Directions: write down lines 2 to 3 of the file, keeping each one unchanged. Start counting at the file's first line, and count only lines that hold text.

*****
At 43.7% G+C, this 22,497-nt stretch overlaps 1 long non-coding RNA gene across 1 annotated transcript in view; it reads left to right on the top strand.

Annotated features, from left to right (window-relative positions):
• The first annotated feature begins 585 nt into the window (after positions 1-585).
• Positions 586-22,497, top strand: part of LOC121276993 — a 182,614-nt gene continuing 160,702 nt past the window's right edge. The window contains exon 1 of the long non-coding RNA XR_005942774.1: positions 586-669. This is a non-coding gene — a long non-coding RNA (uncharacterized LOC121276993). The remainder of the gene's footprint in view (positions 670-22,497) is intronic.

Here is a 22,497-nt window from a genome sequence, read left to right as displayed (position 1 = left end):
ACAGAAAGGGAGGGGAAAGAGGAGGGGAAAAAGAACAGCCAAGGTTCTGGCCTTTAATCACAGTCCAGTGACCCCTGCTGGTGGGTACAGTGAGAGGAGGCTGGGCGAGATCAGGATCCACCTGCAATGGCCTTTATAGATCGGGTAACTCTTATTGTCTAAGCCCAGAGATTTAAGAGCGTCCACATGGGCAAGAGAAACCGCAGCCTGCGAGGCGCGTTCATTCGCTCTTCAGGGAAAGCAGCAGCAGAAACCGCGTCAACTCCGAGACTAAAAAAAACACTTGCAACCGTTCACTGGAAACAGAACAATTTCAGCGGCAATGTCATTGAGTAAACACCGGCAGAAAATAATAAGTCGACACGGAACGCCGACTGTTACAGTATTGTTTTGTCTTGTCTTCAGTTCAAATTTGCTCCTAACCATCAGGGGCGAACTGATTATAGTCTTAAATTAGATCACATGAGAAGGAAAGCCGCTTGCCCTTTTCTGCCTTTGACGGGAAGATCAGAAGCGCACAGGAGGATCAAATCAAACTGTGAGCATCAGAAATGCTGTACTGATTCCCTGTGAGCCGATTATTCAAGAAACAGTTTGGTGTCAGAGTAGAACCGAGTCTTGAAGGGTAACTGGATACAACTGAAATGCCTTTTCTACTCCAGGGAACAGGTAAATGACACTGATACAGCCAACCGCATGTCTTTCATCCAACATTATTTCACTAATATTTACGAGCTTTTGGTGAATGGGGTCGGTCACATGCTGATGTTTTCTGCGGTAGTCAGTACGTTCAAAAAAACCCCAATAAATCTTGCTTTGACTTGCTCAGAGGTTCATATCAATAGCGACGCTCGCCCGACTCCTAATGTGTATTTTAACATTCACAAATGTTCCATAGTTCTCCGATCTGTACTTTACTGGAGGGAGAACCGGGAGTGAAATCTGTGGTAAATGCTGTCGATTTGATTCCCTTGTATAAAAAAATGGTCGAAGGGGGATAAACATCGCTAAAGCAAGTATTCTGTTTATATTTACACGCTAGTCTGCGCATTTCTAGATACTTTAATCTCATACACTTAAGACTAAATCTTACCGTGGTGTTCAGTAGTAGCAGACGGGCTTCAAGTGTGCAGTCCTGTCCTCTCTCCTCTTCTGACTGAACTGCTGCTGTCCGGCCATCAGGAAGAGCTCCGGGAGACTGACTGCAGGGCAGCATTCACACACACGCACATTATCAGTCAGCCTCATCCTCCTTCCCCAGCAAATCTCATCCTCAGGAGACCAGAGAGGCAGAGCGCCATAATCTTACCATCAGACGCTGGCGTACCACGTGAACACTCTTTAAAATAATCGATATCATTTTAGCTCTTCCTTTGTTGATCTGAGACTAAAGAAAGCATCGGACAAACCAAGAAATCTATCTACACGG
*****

Annotated features, from left to right (window-relative positions):
• The first annotated feature begins 585 nt into the window (after positions 1-585).